Imam-ul-Haq, Faheem Ashraf, Usman Salahuddin, Fakhar Zaman and Saad Ali are all keen to prove themselves in red-ball cricket.
Pakistan named a relatively inexperienced side for their Test tours of England and Ireland. There were five uncapped players in the squad of 15, with eight others who had played only 20 Tests or fewer.
Two of the five, Imam-ul-Haq and Faheem Ashraf, earned their Test caps in the historic Test against Ireland in Malahide.
The team did well to deny Ireland a win in their maiden Test match. But with the team now set to take on England in two Tests starting 24 May at Lord’s, the challenge only gets tougher for the young brigade. Here’s a closer look at what they have to offer.
The bespectacled nephew of former captain and current selector Inzamam-ul-Haq has put to rest any questions about his selection, showing a maturity beyond his years.
The left-hand opener has struck a half-century in all three matches he’s played on tour so far.
Having made a century on one-day international debut against Sri Lanka in October last year, he couldn’t repeat the feat on Test debut against Ireland – but he did strike the winning runs. And 74* when his team was precarious at 14/3 chasing 160 is not a bad way to start a Test career at all.
Imam took to the sport after watching his uncle and brother play. He started out dabbling in leg-spin as well, but soon focused only on his batting. He rose up the system, featuring in two ICC Under-19 Cricket World Cups, and was the second-highest scorer in the 2014 edition with 382 runs from six matches as his team finished runners-up.
Faheem Ashraf, 24
Coming in at No.8 on Test debut against Ireland, Ashraf’s brisk 83 off 115 balls in the first innings wrested the initiative from the home side after they had Pakistan at 159/6 at one stage. He later chipped in with an economical 1/18 in five overs in the first Ireland innings, and 0-51 in 18 in the second.
And that is exactly what Ashraf, a seam-bowling, big-hitting all-rounder, offers.
His first-class average with his right-arm medium pace is a more than respectable 26.91. He became the first Pakistani player to take a Twenty20 International hat-trick too, finishing with 3/16 against Sri Lanka in Abu Dhabi last October.
But it is with the bat that the Faisalabad youngster has caused great excitement. He is a fearless cricketer, whose natural game is to come out and biff a few.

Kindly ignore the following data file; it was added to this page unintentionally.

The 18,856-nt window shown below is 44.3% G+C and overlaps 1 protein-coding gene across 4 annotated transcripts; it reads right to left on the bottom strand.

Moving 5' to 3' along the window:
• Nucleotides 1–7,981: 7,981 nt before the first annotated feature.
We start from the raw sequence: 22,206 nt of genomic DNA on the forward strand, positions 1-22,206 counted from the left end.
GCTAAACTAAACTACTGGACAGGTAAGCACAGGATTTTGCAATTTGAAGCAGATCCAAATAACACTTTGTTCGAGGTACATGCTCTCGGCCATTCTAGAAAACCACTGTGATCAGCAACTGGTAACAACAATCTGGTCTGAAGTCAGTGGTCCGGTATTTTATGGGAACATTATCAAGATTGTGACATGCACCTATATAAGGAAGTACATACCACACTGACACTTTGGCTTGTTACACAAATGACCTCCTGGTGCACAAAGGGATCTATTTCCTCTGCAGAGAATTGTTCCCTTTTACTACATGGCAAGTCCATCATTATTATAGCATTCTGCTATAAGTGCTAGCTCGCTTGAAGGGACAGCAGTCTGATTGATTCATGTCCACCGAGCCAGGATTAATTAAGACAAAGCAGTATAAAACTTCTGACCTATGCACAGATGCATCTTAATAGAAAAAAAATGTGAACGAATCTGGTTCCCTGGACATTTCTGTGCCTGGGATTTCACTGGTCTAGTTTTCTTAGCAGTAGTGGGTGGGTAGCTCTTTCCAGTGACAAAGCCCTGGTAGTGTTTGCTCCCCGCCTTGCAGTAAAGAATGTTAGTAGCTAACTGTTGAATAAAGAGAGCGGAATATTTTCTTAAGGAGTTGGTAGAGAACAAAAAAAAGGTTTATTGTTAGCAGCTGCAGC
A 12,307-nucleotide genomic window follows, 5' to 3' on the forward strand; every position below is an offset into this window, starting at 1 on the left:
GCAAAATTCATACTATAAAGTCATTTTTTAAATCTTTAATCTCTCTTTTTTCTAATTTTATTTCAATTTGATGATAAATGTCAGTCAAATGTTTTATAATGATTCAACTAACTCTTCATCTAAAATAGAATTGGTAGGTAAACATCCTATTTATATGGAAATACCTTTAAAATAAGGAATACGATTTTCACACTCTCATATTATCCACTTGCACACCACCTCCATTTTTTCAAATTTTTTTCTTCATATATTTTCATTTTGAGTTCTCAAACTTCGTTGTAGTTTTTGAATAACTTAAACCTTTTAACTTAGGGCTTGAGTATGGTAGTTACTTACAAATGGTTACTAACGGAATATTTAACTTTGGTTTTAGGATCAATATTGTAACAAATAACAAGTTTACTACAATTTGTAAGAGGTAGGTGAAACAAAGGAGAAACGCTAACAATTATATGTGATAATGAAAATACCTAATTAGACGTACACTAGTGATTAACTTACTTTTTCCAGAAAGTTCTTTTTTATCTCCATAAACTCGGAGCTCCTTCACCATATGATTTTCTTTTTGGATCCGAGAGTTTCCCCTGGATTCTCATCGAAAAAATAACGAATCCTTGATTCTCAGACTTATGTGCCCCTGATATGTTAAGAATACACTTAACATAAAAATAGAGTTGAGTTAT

Since his international debut in the ICC Champions Trophy last year, the left-hand batsman has struck at a rate of 126.31 in T20Is and 88.63 in ODIs. In fact, in the warm-up game that tournament, he smashed 60 in 34 balls from No.9.
Fakhar Zaman, 28
Zaman chose the ICC Champions Trophy 2017 to burst onto the international stage. His inclusion in the squad completely turned around Pakistan’s fortunes, giving them a much-needed spark at the top. He followed up fifties against Sri Lanka and England with a big 106-ball 114 in the final against India, doing more than his bit to decide the trophy in Pakistan’s favour.
Since then, the left-hander has become an important part of their limited-overs squads. A fan of Adam Gilchrist and AB de Villiers, he is an aggressive batsman.
He struck a half-century in his only red-ball outing on the tour of England so far, the two-day tour game against Leicestershire, and chipped in for a wicket with his left-arm spin.
Born in Mardan, the hometown of the legendary Younis Khan, Zaman began taking cricket seriously once he joined the Navy at 16. He eventually stopped being a sailor and moved full time into cricket, moving up the ranks in domestic cricket in Karachi.
He was nearly 27, though, when he made his international debut. Strong performances for Lahore Qalandars in the Pakistan Super League T20 saw his inclusion for the Windies T20Is in March 2017.
Usman Salahuddin, 27
This is Salahuddin’s second chance. The middle-order batsman made his international debut in an ODI against Windies in Bridgetown back in 2011 as a 20-year-old, but didn’t make an impact and never got the chance to add to his two games.
He comes into this series with high expectations and a first-class average of 46.53 from 99 matches. In the tour game against Leicestershire, he made a steady 69*.
The son of a first-class cricketer, the Lahore boy took to the game early. His performances on Under 19 tours earned him a call up to the national side, but Salahuddin himself admits now that despite his superlative form back then, he wasn’t ready for the big leagues.
He bided his time on the domestic circuit, piling on the runs to rebuild his confidence and teaching himself to deal with the added pressure of being an international cricketer. It seems to have paid off: consistency and an ability to soak in pressure have been his strength in the last few years.
Saad Ali, 24
Among all the newbies, Ali is the least experienced. In the game against Leicestershire, his first outing for the tour, he made just 2 in a 16-ball stay, and chipped in with one wicket with his medium pace.
The middle-order batsman is yet to make his international debut in any format, but comes to the series as the highest scorer in the Quaid-e-Azam Trophy 2018, Pakistan’s domestic first-class competition, with 957 runs in 10 matches at an average of 68.35.
As a young boy in Karachi, Ali was encouraged to pursue cricket by his father. He was part of the ICC Under-19 Cricket World Cup 2012, along with Babar Azam, Imam and Sami Aslam. His career graph rose from there and he has developed a tenacity to play even on tricky surfaces against good bowling attacks.
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